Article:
• The Insurer will reject the entire claim if it is not justified. Furthermore, the Insurer
may refuse to pay damages, or to pay only a part of a justified claim. This could
happen for many different reasons: if the insured parties did not notify the Insurer
of the claim/notice of claim within the period specified in the insurance policy; or
the Contractor or the Employer were grossly negligent, or the particular damage
or a particular action is excluded from the insurance, etc. In such a case, the
Contractor or the Employer may still accept liability for a part or the entire amount
of the claimed damages and pay the difference to the Claimant.
• However, if after the Insurer does not pay a part or the entire claim, and one or
both parties also refuse to pay a part or the entire claim, and the Claimant
believes that his or her claim is justified, the Claimant may take legal action
against either or both parties. It is essential to note that the Claimant does not
have any claim against the Insurer, but only against one or both parties.
• If the Insurer refuses to pay the entire or a part of the amount claimed, the
Claimant may still be entitled to the full amount of the claimed damages from the
Contractor or the Employer. (see Appendix 11, Third party insurance)
• If the Contractor or the Employer refuse to pay a part or the entire amount of
damages to which the Claimant believes to be entitled, the Claimant may sue the
Contractor, or the Employer, or both.
PUBLIC CONSULTATON, INFORMATION DISSEMINATION AND
142. Public consultations were carried out at various stages of the Project preparation
particularly during the preparation of Draft LARP and LARP I:
143. The Draft LARP included a screening survey, land census survey, socio-economic
survey and targeted consultation meetings with the affected people and local stakeholder
organizations and individuals. Public consultations were designed to share information on
issues related to LAR activities. Consultations were carried out with affected persons, local
communities, people’s representatives, government and non-government organizations. The
consultations have achieved that the affected people and other stakeholders are informed,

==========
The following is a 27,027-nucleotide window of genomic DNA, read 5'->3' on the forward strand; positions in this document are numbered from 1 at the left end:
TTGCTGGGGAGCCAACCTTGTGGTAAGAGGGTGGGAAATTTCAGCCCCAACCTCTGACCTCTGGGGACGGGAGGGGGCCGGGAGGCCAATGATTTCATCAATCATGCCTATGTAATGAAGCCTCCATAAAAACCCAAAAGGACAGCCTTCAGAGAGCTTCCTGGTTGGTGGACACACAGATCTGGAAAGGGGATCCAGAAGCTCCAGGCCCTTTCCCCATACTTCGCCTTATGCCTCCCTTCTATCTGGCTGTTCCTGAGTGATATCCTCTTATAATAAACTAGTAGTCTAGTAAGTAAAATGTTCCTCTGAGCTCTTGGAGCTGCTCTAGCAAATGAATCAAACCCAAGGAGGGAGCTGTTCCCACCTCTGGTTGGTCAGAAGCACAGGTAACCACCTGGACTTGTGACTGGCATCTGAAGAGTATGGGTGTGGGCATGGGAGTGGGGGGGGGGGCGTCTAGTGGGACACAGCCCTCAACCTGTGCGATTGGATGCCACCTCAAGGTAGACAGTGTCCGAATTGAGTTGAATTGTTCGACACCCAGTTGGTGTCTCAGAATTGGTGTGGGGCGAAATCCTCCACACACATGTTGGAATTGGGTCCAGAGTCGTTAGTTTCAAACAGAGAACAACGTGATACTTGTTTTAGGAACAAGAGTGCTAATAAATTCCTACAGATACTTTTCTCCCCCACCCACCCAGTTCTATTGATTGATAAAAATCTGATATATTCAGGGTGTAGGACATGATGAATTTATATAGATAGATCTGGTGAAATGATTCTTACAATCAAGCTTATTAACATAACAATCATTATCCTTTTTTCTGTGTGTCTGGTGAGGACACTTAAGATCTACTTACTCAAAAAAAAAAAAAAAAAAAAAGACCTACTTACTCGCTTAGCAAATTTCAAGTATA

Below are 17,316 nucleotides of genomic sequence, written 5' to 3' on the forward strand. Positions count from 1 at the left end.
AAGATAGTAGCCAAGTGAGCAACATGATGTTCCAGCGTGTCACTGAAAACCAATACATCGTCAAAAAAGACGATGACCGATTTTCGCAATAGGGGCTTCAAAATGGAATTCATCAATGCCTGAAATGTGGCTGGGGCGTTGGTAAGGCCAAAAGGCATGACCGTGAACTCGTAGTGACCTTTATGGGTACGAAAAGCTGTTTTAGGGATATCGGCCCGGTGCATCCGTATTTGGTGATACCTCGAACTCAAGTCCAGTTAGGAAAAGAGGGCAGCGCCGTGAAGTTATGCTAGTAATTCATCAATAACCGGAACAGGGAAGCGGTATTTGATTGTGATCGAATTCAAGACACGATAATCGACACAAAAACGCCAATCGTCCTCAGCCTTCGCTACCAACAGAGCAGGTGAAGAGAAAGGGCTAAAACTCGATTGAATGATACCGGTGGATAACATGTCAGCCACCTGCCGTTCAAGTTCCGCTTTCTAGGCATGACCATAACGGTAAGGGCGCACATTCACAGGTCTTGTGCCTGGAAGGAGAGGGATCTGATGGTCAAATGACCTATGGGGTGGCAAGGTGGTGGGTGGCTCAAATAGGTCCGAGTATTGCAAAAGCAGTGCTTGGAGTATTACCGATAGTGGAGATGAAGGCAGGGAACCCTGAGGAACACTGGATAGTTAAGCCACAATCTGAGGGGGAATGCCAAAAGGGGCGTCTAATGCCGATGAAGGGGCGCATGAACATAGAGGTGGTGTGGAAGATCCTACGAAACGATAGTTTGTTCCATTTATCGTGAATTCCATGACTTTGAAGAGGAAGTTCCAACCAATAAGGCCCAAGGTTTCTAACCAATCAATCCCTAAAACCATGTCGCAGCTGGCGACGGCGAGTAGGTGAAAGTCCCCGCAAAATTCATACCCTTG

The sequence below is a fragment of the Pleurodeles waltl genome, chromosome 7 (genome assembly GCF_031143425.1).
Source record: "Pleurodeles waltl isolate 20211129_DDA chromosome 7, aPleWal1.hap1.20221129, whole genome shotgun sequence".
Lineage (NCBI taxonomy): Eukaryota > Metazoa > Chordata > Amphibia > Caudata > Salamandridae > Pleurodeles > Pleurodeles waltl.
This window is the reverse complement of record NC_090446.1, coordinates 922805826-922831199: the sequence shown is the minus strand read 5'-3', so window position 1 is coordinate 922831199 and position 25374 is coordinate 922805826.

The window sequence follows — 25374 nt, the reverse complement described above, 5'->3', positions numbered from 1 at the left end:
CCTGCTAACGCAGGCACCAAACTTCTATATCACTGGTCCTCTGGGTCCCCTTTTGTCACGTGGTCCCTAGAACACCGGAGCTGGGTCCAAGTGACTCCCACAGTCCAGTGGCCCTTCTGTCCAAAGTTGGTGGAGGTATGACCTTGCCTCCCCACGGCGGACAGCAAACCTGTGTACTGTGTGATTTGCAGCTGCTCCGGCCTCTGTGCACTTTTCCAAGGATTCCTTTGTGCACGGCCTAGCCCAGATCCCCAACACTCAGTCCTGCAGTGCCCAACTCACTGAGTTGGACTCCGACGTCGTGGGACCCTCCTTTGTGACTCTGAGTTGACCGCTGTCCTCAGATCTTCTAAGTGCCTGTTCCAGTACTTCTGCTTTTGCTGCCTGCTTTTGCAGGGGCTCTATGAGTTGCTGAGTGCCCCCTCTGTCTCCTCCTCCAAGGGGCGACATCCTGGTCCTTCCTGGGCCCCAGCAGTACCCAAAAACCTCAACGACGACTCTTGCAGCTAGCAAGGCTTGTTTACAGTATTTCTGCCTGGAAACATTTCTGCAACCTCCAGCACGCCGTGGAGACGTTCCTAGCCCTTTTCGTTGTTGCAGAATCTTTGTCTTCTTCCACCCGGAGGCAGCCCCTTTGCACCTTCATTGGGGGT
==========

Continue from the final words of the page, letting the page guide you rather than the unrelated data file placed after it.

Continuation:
consulted and allowed to participate actively in the process of road development and
preparation of the LARP. Public consultations were also used as a tool for obtaining socio-
economic information, public opinion about the proposed Project and on sensitive and critical
issues. This information was considered in the preliminary design, to minimize adverse social
and resettlement impacts.
144. Consultations during the preparation of the Draft LARP. These consultations with all
stakeholders covered the Project design and land situation and issues in the Project area. Also,
general socio-economic activities of the affected people and the findings were recorded. A
second round of consultations was held during the census and socio-economic survey. These
covered types of ownership, function of the collective farms, availability of alternate land and
discussions on involvement of people during the LARP preparation and implementation. The
following points were discussed with the stakeholders:
• Rules and Regulations of Tajikistan pertaining to land acquisition and Resettlement;
• Requirements of ADB’s Safeguards on Involuntary Resettlement and provisions made
under the compensation and rehabilitation policy for the Project;
• Initial Draft Compensation Policy specially the Entitlement Matrix;
• Eligibility of various types of compensation;
• Project Assistance to the eligible APs;
• Discussion on how to assess the replacement cost, i.e., unit cost for sample structures,
productivity of land etc;
• Discussions on implementation of the LARP with due involvement of all stakeholders;
• Discussions on how to take forward the grievance and how to address the grievance during
145. Consultations conducted during the finalization of the LARP I. The second major
stage of consultations with stakeholders and affected communities included the following
detailed information about the Project
detailed explanations of entitlements and grievance procedures to each
affected person during the final measurements of affected assets
daily consultations with the representatives of hukumats, Land Committee,
and the State Committee on Investment and State Property
Management of the Republic of Tajikistan.
consultations with the Resettlement Working Group Committees in each
Consultation sessions with all affected people in each Rayon
146. A summary of major consultations with communities, affected persons and government
official conducted during the preparation of the Draft LARP and LARP I are presented in the
following table. The detailed records of the consultation meetings with the affected people in all
Rayons are provided in Appendix 5.
LARP Consultations Matrix
Location/type of the